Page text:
When ZZ Top came out of Houston in the early ‘70s, they played a fuzzy mix of blues and boogie rock that totally suited their appearance and background. With slight variations over the years, that’s pretty much what they’ve stuck with for the past four decades. After a somewhat stumbling start, the trio (Billy Gibbons, Dusty Hill and Frank Beard) locked into 1973’s ‘Tres Hombres’ with a crowded-barroom intensity that shot them straight into the Top 10. Ten years later, they slapped a bunch of synth-driven pop rhythms on top of their beer-soaked rock ‘n’ roll and scored the biggest album of their career, ‘Eliminator,’ which yielded radio classics like ‘Gimme All Your Lovin’ and ‘Sharp Dressed Man’ and made them instant MTV stars. Since then, ZZ Top have released a steady stream of records and have regularly hit the road for their still-entertaining stage show.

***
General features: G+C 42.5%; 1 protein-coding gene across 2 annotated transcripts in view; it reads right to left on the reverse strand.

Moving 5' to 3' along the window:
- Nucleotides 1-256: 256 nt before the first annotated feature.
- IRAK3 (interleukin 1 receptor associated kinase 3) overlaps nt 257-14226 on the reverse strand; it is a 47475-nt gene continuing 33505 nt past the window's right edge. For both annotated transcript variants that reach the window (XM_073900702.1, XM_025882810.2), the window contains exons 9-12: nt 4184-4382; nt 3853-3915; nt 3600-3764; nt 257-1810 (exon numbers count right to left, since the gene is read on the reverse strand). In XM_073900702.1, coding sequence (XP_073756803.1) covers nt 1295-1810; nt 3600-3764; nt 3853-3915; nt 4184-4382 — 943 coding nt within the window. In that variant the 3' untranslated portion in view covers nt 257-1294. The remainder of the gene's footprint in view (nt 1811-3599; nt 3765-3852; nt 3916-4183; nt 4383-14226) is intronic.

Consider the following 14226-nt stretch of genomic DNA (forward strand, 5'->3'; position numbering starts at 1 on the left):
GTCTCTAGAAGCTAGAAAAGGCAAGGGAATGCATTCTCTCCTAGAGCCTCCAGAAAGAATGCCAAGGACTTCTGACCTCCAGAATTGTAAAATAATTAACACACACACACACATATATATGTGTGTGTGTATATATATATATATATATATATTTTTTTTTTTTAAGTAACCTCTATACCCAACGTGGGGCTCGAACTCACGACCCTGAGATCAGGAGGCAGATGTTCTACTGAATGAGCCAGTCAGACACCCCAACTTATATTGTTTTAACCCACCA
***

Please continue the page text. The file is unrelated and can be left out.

Dusty Hill’s Replacement Has a ZZ Top Beard Due to the Pandemic
Bassist demanded the band continue on without him prior to his death.
How Dusty Hill Avoided Becoming a 'Rock 'n' Roll A--hole'
"I needed to go, if you want to call it that, get grounded."
Dusty Hill Never Made Any Apologies for ZZ Top's '80s-Era Update
"Some people were like, 'What are you doing? You're abandoning your roots, which was not true at all."
Dusty Hill Insisted ZZ Top Not Break Up Following His Death
"Give Elwood the bottom and take it to the Top," bassist told Billy Gibbons.
ZZ Top Cancel Tonight's Show in Wake of Dusty Hill's Death
Longtime guitar tech has been filling in on tour with Billy Gibbons and Frank Beard.